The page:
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Sun City Neighborhood Preparedness Team, law enforcement aligned

How often have you heard the old axiom about being in the right place at the right time?

Well, that couldn’t be more fitting for Barbara Holden, a member of the Sun City Summerlin board of directors who played a major role in converting a lackluster board committee into the dynamic, semi-autonomous Sun City Neighborhood Preparedness Team.

As it turned out, the timing couldn’t have been better. NPT was formed last January as a community action organization. At almost the same time, an unrelated meeting was taking place between Las Vegas Fire Department Deputy Marshal Rick Rozier and Sun City Executive Director Mitzi Mills. Its purpose was to find a way to implement a plan conceived by the folks at the Fire Department for what has become a new and innovative home fire protection program.

“When they first told me about their plan, I felt that I had to find a way to do this,” Mills said. She explained, however, that because it involved a nominal expenditure from each resident who chose to have their smoke alarm and carbon monoxide systems updated, under Sun City’s bylaws the board of directors could not finance the program.

“It was just about then that Barbara Holden had conceived the idea of the Neighborhood Preparedness Team. So I introduced her to the (Fire Department) people, who were very passionate about their own plan,” Mills said. That was the pivotal point for the new fire protection plan, which became the ideal program to help NPT get off the ground.

Holden explained how she had taken the board of directors’ neighborhood watch committee, which had been languishing with a membership that had sunk from more than 40 to four, and turned it around, with the board’s approval, into a vibrant community service and educational organization.

“Our idea was to get away from the committee format — where there’s a new chairman every year and a lack of continuity — and into a self-sufficient community safety team composed of volunteers who had flexibility, a separate newsletter and none of the rigid responsibilities of a board committee,” Holden explained.

She said NPT has a constitution that allows for a three-leader system of administration and an unlimited number of team members. The threesome consists of Sun City residents Ellen Greenspan, who is responsible for communications; Erik Braun, in charge of security; and Holden.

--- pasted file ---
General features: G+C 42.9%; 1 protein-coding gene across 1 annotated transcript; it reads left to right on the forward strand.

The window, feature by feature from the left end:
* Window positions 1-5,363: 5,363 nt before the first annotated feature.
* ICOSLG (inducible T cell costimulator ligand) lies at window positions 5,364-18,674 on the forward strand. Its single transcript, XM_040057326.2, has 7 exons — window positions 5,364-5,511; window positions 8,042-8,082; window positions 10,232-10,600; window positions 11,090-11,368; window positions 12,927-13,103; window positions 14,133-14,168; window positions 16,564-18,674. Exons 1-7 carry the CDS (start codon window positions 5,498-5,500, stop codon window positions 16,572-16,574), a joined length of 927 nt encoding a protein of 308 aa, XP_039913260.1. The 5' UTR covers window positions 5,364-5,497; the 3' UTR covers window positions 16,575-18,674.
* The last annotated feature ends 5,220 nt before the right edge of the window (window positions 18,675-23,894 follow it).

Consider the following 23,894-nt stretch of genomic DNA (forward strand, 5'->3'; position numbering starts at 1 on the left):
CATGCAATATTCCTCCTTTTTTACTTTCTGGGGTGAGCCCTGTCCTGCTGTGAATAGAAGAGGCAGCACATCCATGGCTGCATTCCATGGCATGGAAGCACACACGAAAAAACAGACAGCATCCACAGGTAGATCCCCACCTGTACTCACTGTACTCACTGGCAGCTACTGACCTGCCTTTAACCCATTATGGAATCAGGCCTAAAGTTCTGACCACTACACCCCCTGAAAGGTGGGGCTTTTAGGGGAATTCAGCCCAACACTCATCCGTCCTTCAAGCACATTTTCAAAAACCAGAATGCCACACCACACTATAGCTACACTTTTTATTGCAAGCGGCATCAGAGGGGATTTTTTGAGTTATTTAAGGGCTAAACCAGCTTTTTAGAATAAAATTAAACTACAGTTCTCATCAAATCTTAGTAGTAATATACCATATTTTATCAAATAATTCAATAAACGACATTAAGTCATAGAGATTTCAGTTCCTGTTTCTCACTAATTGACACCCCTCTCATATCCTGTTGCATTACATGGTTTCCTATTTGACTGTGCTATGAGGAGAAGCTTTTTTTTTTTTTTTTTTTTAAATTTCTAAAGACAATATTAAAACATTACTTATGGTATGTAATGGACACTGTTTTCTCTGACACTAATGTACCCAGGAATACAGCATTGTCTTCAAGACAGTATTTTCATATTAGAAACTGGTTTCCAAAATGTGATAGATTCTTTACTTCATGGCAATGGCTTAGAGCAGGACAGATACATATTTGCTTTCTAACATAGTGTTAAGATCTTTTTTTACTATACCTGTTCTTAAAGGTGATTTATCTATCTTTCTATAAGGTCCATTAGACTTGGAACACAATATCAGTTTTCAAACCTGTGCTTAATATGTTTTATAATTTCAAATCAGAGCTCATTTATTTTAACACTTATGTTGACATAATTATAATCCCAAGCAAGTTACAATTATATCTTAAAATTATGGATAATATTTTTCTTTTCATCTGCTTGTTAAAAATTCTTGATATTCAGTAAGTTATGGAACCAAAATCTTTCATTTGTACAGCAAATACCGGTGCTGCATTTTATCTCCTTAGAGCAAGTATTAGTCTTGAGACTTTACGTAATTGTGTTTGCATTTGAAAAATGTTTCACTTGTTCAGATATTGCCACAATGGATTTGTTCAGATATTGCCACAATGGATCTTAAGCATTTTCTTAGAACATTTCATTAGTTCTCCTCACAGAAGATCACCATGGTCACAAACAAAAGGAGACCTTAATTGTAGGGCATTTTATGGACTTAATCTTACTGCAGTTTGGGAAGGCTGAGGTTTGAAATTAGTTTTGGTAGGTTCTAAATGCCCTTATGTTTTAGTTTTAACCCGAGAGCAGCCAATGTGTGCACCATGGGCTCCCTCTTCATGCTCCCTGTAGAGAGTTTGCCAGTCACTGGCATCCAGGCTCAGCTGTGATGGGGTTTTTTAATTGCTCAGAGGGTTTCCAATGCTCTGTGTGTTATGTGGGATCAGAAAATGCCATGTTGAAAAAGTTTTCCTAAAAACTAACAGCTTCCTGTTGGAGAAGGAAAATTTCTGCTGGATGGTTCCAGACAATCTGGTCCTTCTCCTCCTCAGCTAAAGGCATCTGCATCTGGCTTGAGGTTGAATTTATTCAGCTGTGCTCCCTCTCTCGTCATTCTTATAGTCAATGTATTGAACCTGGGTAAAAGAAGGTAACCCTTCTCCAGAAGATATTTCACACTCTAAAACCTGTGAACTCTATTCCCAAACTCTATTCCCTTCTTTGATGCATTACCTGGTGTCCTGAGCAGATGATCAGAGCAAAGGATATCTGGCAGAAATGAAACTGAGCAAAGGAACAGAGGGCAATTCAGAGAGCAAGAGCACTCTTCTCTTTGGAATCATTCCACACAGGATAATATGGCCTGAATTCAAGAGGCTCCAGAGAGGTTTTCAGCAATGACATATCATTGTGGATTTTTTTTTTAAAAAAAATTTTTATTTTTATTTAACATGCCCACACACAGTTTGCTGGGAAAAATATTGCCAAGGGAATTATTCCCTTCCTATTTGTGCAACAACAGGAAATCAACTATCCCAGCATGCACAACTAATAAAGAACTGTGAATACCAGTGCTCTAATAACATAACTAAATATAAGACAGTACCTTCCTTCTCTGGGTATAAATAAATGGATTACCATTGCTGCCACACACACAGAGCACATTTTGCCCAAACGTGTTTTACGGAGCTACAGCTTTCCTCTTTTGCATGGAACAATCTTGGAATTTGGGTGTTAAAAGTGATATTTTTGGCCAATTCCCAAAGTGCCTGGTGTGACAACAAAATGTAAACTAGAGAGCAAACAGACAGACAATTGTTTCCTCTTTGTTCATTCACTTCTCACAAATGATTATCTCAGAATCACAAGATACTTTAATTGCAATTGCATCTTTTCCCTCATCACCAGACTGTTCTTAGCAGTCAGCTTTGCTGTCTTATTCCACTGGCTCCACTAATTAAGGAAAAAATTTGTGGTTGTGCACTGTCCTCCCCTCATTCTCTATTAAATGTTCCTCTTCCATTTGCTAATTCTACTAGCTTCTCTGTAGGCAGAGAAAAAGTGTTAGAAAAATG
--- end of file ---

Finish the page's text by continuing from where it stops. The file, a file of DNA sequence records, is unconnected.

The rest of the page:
“I reached out to Ellen and Erik to be part of the threesome because they had stayed on for years as part of the old board committee,” Holden said.

According to Greenspan, “As it turned out, we couldn’t have asked for a more important community service program to get us started than (the Fire Department’s) plan for replacing old and often dangerous smoke alarms.”

In addition to its close ties with the Fire Department, NPT has a relationship with the Metropolitan Police Department at its Northwest Area Command, 9850 W. Cheyenne Ave.

“As an educational and service organization, NPT is involved with Metro in its active shooters program, which teaches residents how to respond to threatening situations,” Greenspan said. “Through our newsletter we talk about means to deal with scammers; we’re also interested in ways to improve home safety and with things like pet rescue and emergency contacts.”

NPT meets at 9 a.m. on the third Wednesday of every month in the committee room at Desert Vista Community Center.

“The public is invited to attend our meetings,” Greenspan said. Anyone wishing to join the NPT team can do so by sending an email to NeighborhoodWatchSunCity@gmail.com.

Herb Jaffe was an op-ed columnist and investigative reporter for most of his 39 years at the Star-Ledger of Newark, New Jersey. Contact him at hjaffe@cox.net.

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